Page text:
Shortly before her death, Julia Morgan Harding (1854-1943) offered Princeton a drawing of the 18th-century Prospect Farm, near Princeton, “with the condition that it should not be exposed to strong light.” We agreed and happily the view of the Morgan Prospect shows little sign of wear.
Harding was a great-great-grand-daughter of Colonel George Morgan (1743-1810) and the great-grand-daughter of General John Morgan (1770-1817). The Colonel was a United States Indian agent during the American Revolutionary war and played an important role negotiating the European settlement of what became Pennsylvania.
According to campus history, the current Prospect House, “was built circa 1850 by the American architect, John Notman, and is one of the few University buildings not originally part of the campus. Prospect House owes its name to the stone farmhouse first constructed on the site in the mid-18th century by Colonel George Morgan, western explorer, U.S. Agent for Indian Affairs and gentleman farmer. The superb eastern view from that farmhouse prompted Colonel Morgan to name his estate “Prospect.” Morgan’s estate, a popular stopping of place in Revolutionary times, was visited by such diverse groups as a delegation of Delaware Indians, 2,000 mutinous soldiers of the Pennsylvania Line and the Continental Congress.”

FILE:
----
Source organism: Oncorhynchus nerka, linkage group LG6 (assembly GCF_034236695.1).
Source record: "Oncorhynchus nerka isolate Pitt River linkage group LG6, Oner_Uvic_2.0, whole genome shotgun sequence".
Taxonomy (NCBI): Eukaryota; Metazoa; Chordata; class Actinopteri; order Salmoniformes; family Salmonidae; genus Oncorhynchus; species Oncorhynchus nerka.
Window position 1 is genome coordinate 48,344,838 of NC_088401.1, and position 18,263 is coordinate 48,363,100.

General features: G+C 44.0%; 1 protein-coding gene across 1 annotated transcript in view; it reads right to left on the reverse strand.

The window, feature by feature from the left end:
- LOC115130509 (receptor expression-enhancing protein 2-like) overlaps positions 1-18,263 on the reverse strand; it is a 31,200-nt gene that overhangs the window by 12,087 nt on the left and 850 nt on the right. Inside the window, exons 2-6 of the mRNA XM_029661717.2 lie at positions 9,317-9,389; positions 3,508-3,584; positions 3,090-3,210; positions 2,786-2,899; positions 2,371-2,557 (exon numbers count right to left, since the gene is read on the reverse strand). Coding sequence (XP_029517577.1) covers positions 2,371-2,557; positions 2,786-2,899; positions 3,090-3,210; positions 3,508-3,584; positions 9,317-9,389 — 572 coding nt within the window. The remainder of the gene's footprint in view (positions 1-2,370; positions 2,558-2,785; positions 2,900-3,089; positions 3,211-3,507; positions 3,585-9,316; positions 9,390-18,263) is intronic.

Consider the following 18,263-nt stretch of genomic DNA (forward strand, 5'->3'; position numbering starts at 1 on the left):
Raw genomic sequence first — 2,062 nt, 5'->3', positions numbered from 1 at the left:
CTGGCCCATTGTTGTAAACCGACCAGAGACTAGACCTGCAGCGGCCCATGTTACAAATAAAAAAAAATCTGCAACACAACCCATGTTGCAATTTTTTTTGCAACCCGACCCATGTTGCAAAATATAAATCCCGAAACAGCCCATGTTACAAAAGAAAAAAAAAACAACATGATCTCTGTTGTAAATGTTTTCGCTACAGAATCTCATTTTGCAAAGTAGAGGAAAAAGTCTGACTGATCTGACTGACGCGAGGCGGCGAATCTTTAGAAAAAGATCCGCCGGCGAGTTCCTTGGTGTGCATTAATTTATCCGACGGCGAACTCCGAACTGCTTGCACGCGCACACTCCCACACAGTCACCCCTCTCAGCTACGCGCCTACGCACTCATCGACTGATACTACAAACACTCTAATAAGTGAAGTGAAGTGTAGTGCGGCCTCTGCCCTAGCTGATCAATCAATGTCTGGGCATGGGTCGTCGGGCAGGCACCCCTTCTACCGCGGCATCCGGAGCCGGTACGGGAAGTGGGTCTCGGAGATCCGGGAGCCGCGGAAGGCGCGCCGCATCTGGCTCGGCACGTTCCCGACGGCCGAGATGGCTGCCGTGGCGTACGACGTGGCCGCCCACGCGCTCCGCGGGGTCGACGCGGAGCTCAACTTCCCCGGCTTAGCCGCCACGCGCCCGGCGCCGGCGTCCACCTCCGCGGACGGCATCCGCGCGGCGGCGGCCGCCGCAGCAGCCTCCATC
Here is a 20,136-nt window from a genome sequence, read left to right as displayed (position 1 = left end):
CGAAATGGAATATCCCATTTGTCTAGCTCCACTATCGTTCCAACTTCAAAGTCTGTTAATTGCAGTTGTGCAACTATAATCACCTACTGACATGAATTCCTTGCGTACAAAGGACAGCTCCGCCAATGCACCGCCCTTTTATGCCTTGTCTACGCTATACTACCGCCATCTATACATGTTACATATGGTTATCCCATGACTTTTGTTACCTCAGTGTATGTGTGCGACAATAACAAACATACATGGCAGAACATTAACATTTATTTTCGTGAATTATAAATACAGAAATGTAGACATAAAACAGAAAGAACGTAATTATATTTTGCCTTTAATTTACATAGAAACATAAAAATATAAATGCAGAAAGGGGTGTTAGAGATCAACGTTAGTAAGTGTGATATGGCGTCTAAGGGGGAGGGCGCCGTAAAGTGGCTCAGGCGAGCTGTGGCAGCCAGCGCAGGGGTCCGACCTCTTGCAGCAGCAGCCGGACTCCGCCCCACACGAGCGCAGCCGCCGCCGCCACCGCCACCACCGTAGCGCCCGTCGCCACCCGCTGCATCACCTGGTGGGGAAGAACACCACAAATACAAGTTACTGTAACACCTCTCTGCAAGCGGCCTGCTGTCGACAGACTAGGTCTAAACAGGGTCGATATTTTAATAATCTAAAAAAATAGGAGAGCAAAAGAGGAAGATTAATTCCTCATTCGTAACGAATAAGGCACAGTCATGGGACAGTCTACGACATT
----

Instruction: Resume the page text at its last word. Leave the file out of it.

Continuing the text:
“When Prospect was acquired in 1849 by John Potter, a wealthy merchant from Charleston, South Carolina, he replaced the colonial structure with the present mansion. In 1878 Robert L. and Alexander Stuart of New York bought the house and accompanying 35-acre estate and deeded it to Princeton University, known at that time as the College of New Jersey.”
Writing for the 1903 Princeton University Bulletin, Varnum Lansing Collins notes, “The erection of the Seventy-Nine Dormitory goes far to complete the transformation of a property which in the last quarter of the eighteenth century became famous through the Middle States as “Prospect near Princeton,” the home of the Indian agent, explorer and scientific farmer, Colonel George Morgan. A single mutilated gravestone, overshadowed by the new dormitory, is all that is now left to give hint of a past of which none need be ‘ashamed; and it seems high time to sketch, though it be but fragmentary, the history of which that stone is a pathetic reminder.”